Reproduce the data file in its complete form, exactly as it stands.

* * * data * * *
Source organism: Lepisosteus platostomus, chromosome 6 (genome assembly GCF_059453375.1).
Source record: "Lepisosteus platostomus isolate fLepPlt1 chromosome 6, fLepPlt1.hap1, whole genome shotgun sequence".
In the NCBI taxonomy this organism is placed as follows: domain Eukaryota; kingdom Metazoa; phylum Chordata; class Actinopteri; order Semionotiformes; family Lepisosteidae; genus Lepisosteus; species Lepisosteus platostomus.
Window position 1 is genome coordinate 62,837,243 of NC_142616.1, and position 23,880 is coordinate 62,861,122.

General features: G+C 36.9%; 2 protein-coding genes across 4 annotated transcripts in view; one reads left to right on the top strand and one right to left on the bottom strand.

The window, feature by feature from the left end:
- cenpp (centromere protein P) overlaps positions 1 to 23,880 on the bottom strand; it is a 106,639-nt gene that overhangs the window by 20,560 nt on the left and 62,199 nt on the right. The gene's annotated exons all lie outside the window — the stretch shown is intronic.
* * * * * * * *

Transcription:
Source organism: Lepisosteus platostomus, chromosome 6 (genome assembly GCF_059453375.1).
Source record: "Lepisosteus platostomus isolate fLepPlt1 chromosome 6, fLepPlt1.hap1, whole genome shotgun sequence".
In the NCBI taxonomy this organism is placed as follows: domain Eukaryota; kingdom Metazoa; phylum Chordata; class Actinopteri; order Semionotiformes; family Lepisosteidae; genus Lepisosteus; species Lepisosteus platostomus.
Window position 1 is genome coordinate 62,837,243 of NC_142616.1, and position 23,880 is coordinate 62,861,122.

General features: G+C 36.9%; 2 protein-coding genes across 4 annotated transcripts in view; one reads left to right on the top strand and one right to left on the bottom strand.

The window, feature by feature from the left end:
- cenpp (centromere protein P) overlaps positions 1 to 23,880 on the bottom strand; it is a 106,639-nt gene that overhangs the window by 20,560 nt on the left and 62,199 nt on the right. The gene's annotated exons all lie outside the window — the stretch shown is intronic.